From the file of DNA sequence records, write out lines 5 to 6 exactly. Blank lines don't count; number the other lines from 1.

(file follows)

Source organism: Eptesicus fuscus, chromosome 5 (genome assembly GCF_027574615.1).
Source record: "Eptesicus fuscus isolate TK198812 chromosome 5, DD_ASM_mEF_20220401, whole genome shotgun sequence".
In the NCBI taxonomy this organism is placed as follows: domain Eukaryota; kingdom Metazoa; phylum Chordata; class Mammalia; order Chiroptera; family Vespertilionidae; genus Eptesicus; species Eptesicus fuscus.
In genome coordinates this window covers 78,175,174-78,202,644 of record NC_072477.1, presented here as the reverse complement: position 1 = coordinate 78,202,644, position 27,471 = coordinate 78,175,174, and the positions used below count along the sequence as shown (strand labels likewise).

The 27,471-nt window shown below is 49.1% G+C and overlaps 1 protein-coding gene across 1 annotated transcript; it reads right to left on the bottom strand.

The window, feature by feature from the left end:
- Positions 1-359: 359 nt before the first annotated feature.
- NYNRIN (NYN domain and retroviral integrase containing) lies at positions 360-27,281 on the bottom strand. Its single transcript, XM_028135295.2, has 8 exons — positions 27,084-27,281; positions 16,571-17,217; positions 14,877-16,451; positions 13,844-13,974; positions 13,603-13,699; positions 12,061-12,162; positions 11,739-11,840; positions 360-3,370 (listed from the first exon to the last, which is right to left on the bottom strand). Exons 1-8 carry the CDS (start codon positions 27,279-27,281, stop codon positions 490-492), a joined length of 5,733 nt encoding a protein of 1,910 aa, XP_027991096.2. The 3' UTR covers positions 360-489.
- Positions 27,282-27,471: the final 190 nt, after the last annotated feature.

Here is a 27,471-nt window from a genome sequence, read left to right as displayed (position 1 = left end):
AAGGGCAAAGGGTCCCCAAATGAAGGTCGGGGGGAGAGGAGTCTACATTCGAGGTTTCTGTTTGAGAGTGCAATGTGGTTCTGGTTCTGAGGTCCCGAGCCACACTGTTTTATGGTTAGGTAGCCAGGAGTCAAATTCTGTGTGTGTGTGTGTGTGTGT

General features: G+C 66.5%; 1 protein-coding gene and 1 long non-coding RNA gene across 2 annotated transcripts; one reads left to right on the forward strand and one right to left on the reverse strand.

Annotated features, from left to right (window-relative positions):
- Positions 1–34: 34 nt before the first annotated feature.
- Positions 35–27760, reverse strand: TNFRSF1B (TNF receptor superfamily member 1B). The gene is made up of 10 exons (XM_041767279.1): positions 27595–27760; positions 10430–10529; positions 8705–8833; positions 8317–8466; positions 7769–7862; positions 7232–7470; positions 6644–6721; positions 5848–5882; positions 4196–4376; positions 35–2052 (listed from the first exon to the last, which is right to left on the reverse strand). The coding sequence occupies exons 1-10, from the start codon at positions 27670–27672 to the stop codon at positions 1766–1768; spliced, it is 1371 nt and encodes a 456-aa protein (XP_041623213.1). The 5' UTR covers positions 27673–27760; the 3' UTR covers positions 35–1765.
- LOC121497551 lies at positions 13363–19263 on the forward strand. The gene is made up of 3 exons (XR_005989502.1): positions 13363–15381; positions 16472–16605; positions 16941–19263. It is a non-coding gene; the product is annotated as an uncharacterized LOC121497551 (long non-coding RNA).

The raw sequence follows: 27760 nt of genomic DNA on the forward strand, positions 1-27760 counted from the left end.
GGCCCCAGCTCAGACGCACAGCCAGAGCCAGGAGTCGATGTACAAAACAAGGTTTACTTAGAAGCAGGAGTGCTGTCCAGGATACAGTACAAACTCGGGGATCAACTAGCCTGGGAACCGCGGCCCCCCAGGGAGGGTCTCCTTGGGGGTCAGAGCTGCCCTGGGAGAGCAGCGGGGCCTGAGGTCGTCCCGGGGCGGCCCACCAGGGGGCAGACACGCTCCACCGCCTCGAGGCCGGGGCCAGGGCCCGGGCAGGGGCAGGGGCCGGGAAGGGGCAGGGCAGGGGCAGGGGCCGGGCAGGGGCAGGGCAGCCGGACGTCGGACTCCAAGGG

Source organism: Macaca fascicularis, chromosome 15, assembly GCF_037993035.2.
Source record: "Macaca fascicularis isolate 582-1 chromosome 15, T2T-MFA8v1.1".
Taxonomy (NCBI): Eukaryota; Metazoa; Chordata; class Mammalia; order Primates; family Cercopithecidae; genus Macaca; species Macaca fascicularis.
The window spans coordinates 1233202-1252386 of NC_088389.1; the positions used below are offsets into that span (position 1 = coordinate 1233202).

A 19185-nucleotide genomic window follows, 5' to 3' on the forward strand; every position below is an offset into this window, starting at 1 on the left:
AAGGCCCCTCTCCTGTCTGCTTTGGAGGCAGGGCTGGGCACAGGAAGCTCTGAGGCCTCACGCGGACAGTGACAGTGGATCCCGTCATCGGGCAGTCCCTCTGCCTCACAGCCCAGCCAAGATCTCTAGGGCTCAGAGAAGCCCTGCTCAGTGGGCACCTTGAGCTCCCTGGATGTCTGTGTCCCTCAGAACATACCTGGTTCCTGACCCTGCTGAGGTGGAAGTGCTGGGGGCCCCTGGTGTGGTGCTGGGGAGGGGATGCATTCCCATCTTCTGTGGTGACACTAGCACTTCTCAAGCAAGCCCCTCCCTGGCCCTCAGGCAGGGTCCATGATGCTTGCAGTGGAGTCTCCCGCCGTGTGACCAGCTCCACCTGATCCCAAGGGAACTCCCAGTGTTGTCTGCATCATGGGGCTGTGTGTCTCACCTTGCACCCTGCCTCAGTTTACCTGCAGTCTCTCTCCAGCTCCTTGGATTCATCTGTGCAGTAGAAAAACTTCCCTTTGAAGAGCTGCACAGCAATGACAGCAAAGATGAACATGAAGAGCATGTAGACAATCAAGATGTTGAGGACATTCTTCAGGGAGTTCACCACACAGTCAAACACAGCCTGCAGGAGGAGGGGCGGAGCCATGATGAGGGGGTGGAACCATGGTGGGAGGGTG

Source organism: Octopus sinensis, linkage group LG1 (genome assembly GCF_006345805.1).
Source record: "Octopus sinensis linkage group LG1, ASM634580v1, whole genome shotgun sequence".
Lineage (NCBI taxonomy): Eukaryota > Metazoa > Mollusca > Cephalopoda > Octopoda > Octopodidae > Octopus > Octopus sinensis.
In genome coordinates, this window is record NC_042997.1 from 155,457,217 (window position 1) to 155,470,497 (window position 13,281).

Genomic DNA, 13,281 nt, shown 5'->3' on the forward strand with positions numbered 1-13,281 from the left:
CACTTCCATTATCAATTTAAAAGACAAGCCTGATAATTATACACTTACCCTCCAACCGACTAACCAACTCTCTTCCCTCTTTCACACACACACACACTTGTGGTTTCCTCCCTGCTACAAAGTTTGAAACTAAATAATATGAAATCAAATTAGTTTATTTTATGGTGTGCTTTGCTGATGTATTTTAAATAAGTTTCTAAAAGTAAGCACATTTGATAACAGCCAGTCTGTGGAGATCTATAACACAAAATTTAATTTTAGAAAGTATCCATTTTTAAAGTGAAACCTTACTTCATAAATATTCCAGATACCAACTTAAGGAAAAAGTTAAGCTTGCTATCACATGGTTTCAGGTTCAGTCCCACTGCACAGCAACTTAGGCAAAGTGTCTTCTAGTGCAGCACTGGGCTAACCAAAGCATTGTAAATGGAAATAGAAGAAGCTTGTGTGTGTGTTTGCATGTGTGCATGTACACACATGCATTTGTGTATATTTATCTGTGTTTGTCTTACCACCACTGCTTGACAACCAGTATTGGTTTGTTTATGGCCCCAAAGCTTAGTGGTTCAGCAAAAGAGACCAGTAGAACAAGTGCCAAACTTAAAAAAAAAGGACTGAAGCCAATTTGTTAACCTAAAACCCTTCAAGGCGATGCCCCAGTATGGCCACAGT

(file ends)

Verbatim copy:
The 27,471-nt window shown below is 49.1% G+C and overlaps 1 protein-coding gene across 1 annotated transcript; it reads right to left on the bottom strand.

The window, feature by feature from the left end: